As a writer for an Atlanta sports blog, and an intern for a website that does a lot of work on recruits, I was naturally interested when I saw a story from the Atlanta Journal-Constitution that featured Mark Richt, Paul Johnson and a new NCAA recruiting rule, by Michael Carvell.
The rule–part of five new football recruiting and summer access rules the NCAA announced last October–that Johnson and Richt were asked about was the new dead period for recruiting. Because of the extreme measures that some coaches began taking at high school bowl games–which Richt called “stupid”–the FBS supported a decision to create a dead period during this time.
This year, that dead period is from Dec. 16 through Jan. 15. Here is the exact rule, from the NCAA’s website:
• Establish a dead period when no in-person recruiting can take place. The dead period, scheduled to coincide with winter holidays and the annual American Football Coaches Association convention, begins the Monday of the week in which mid-year junior college transfers can begin signing the National Letter of Intent. It ends the Wednesday of the week of the AFCA convention. For 2013-14, Dec. 16 through Jan. 15 is now a dead period. The FBS supported this proposal, but the FCS did not because its coaches need more time to discuss it. Army and Navy may seek a temporary exception from this new rule if the date of this season’s game makes it difficult for them to follow it.
This is a great new rule in my opinion, because recruiting seems to be getting crazier and crazier each year, with some of the top recruits getting their own mini “Decisions” on ESPN and other networks. I get that people love their college football, but there is a point when coaches, fans and players can go too far.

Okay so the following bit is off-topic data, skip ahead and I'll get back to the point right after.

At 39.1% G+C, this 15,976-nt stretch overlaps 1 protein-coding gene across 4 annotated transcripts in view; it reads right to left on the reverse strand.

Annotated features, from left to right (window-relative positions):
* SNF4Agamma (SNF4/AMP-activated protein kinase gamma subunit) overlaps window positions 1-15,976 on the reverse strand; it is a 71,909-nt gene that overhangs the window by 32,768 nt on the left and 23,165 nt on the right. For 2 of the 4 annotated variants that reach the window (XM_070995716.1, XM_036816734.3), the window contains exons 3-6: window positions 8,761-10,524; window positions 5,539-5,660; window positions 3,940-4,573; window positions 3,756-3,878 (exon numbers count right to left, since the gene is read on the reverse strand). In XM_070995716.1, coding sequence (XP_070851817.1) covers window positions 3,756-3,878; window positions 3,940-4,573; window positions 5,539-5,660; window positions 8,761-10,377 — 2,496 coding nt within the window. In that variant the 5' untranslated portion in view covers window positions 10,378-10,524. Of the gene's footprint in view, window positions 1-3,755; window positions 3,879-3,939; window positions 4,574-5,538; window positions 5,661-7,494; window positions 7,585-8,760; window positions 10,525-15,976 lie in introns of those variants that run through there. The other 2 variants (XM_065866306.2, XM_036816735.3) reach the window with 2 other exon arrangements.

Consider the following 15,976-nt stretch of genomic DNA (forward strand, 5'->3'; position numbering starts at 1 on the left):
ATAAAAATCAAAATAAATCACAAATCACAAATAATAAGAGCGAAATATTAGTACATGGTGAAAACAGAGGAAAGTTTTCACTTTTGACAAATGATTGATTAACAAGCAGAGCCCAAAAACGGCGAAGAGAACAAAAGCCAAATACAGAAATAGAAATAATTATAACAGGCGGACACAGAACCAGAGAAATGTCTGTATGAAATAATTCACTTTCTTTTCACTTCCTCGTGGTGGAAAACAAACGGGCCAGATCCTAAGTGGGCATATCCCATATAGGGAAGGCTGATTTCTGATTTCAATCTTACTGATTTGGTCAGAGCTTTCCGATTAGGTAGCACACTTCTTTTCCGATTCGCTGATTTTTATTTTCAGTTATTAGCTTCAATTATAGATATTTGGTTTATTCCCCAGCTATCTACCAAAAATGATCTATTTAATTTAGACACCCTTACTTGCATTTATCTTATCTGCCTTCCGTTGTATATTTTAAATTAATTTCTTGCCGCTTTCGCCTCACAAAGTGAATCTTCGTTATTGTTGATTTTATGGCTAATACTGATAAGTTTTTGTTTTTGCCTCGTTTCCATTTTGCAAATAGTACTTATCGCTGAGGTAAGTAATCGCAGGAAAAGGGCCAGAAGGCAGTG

So, I was pleased with the comments that Richt and Johnson made about the new dead period. You’ll have to read the full article above for everything of course, but I’ll give you a bit of what each coach said.
“I think the new dead period definitely is very helpful when it comes to some of these scenes at all-star games,” Richt said. “That just got stupid with all the coaches hanging in the hotel lobby. I’ve never been there, but I’ve heard all the war stories. So I think that was part of the goal. And I’m on the American Football Coaches Association board of trustees, and I was part of a group to get some of these changes made.”
“But I’m very hopeful that it turns out to be very positive because I think it adds a little sanity to lives of the recruits, and the coaches and their families. With coaches, I’m talking about high school coaches, and the college coaches who are recruiters.”
“Those were some of the reasons why we did (the rule change).”
“You’re going to recruit the same way you always recruit (in the dead period). They contact you, and you got your one call a week. The coaches will tweet them, and we can email them. We do a lot of that to stay in touch. Really, over the holidays, once you get to (Christmas and New Year’s week), everybody kind of leaves them alone a little bit, unless they want to talk to you.”
In addition to the dead period, the NCAA implemented new football rules about student-athlete summer workouts, college staff attending high school all-star games, a 14-day dead period for Football Bowl Subdivision schools and the ability for schools to pay for the meals of up to four family members that who accompany a recruit on an official visit.